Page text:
• Monthly
  • $25
  • $50
  • $100
  • $other
  • use PayPal

SPRING FUNDRAISER

Is it time for our Spring fundraiser already? If you enjoy what we offer, and have the means, please consider donating. The sooner we reach our modest goal, the faster we can get back to business as (un)usual. Please, stay safe and we’ll see you down the road.
FacebookTwitterRedditEmail

The People’s Power

Act One

We’re on the edge of the twentieth century and Mayor James Phelan of San Francisco concludes that without abundant water and electrical power San Francisco is stymied. He fixes his thirsty gaze upon Hetch Hetchy 200 miles east,, a U-shaped glacial valley in the Sierra, flat-floored and hemmed by 2,500-foot granite cliffs. Through it flows the abundant waters of the Tuolumne river. Problem: Hetch-Hetchy lies within the bounds of Yosemite National Park, and conservationists led by John Muir vow a fight to the death to save the valley.

After an epic struggle Congress passes the Raker Act in 1913, which okays the construction of a dam that will inundate Hetch Hetchy. Muir dies the following year. Rep. John Raker, in whose district Yosemite lies, is a progressive, a profound believer in public power. Under the terms of his act the feds will waive Hetch Hetchy’s protected status to San Francisco. The dam must be used not only to store water but also to generate electric power. This power must be sold directly to the citizens of San Francisco through a municipal power agency at the cheapest possible rates. Publicly-owned water and electrical energy will free the city from one another progressive congressman calls “the thralldom … of a remorseless private monopoly.” If San Francisco does not honor the terms of the Raker Act, it will lose the federal waiver.

Act Two

By the early-twenties San Francisco is watering itself with the Tuolumne, and it has built a powerhouse at Moccasin Creek to use the Tuolumne’s pent up power. It buys hundreds of miles of copper wire to run that power into the city. Pending completion of the power lines, it agrees to sell the hydro-power to a rapidly growing utility company called Pacific Gas & Electric, which will use its grid to carry the power to San Francisco, at which point PG&E would sell the power back to the citizenry at an outrageous mark-up. The city continues to construct its own grid, but by this time PG&E has city government in its pocket. The city manages to get its grid as near to San Francisco as a PG&E switching station and then the money runs out. The public’s copper wire goes into storage.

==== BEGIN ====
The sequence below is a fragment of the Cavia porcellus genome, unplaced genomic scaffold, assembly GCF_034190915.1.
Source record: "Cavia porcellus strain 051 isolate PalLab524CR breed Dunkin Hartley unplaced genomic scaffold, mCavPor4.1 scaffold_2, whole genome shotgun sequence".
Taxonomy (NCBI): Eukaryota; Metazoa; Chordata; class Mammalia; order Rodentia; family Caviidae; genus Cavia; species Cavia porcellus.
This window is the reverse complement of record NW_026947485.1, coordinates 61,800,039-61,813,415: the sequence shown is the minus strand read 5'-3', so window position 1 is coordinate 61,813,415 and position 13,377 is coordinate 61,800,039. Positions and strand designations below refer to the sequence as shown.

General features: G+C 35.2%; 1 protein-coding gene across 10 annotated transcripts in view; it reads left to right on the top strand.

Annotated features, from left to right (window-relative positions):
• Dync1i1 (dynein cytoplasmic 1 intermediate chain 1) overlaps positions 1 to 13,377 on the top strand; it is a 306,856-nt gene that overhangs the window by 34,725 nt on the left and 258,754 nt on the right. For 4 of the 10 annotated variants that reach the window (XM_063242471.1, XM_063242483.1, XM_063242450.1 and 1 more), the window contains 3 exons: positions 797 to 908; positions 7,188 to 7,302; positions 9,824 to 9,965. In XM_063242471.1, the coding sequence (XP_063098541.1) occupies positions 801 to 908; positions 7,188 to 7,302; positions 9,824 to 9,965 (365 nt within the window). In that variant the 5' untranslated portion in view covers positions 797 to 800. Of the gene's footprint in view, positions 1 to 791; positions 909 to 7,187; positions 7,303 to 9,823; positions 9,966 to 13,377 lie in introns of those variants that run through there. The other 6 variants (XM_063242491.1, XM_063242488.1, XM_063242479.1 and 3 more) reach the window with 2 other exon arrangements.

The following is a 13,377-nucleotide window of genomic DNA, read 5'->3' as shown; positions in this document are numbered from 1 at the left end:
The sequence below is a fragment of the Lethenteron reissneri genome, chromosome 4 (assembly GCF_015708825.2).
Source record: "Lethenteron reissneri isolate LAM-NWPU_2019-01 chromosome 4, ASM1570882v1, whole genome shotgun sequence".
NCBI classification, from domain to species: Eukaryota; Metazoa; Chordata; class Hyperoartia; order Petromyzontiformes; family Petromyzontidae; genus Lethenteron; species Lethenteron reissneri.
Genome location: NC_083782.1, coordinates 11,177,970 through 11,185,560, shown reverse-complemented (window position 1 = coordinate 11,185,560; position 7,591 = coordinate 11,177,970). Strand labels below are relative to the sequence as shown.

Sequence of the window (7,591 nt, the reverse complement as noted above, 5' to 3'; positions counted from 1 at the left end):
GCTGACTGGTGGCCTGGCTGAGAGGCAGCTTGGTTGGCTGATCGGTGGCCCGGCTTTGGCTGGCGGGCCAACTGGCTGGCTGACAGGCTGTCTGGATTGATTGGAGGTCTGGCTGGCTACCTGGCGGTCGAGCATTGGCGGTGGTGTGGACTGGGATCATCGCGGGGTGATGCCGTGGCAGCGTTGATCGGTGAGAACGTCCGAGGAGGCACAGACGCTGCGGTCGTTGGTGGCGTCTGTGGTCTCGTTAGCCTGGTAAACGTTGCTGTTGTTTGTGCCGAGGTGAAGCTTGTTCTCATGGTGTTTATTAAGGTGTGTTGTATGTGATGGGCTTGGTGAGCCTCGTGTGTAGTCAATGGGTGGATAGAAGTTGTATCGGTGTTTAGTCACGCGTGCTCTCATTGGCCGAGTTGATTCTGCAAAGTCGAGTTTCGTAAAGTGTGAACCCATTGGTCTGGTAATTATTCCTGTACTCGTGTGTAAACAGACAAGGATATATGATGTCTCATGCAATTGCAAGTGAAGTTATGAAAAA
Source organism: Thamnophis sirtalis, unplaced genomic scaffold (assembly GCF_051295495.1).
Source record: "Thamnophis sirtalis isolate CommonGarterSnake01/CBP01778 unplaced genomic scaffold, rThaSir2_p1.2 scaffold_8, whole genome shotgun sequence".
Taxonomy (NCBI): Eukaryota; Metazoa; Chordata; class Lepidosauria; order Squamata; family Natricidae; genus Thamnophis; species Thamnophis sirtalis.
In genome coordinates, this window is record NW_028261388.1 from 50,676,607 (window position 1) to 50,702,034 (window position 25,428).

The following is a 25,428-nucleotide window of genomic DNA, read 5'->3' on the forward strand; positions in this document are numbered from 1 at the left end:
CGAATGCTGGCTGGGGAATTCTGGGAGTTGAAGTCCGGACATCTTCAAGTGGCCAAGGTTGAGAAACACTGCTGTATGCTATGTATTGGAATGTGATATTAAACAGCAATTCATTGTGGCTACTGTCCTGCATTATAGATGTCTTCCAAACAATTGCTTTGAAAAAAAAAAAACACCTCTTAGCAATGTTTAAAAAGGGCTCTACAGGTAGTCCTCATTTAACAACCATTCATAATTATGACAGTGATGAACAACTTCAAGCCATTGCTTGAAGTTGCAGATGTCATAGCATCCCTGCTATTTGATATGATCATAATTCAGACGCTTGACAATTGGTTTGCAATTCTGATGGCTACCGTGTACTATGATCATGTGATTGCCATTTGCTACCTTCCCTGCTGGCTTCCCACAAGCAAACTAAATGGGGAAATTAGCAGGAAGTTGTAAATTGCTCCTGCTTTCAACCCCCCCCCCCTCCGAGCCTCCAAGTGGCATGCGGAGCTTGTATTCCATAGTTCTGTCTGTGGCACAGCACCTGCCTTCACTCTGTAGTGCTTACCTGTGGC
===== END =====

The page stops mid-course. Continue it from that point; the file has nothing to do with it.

The camel’s nose is in under the tent and there it stays. In the Roosevelt era Interior Secretary Harold Ickes fights a tenacious struggle, capped by a favorable US Supreme Court decision in the early 1940s, to force San Francisco to abide by the terms of the Raker Act. PG&E’s mayors, newspapers, public utility commissioners, city supervisors and legislators steadfastly thwart the bonds required to finance a municipally owned utility.

Years go by. The Raker Act is all but forgotten. PG&E rules supreme. In the mid-1960s a young muckraker called Bruce Brugmannn comes to San Francisco. He’s grown up in Rock Rapids, Iowa, a public power town. He’s gone to school in Nebraska, thanks to George Norris a public power state. He founds the San Francisco Bay Guardian and by the late 1960s is deep into the PG&E wars. By now the utility is trying to build a nuclear power station at Bodega Bay. Joe Neilands and Charlie Smith, respectively a UC biochemist and an organizer, mount a successful battle against PG&E’s plan. In the course of this campaign Neilands disinters the hidden history of the Raker Act and Brugmann publishes the story.

?

Act Three

Let Brugmann carry our drama forward.

“What heated me up and got me increasingly angry over the years was that this was a structural scandal of epic proportion. PG&E had stolen hundreds of millions of dollars down the years. But it was verboten to discuss PG&E publicly. The phrase is, When PG&E spits, city hall swims. The company had wired the city, put out thousands of dollars to various civic groups. It controlled the grand jury, and to a large extent the judiciary. Then the downtown boys managed to put in at-large elections in San Francisco, meaning candidates had to raise large sums. That slowed us down for a generation.

“Finally we got district elections again. That changed the rules of the game. Now we have a more progressive board of supervisors, beholden to constituents and their districts. Then we won a sunshine ordinance. We got it through in ’93 but City Hall loopholed it. In ’99 we renewed and strengthened it. Our coalition’s third element was to build a public power movement. We decided to push for a municipal utility district. The best example is the one in Sacramento. The McClatchy family’s Bee newspapers got it through there.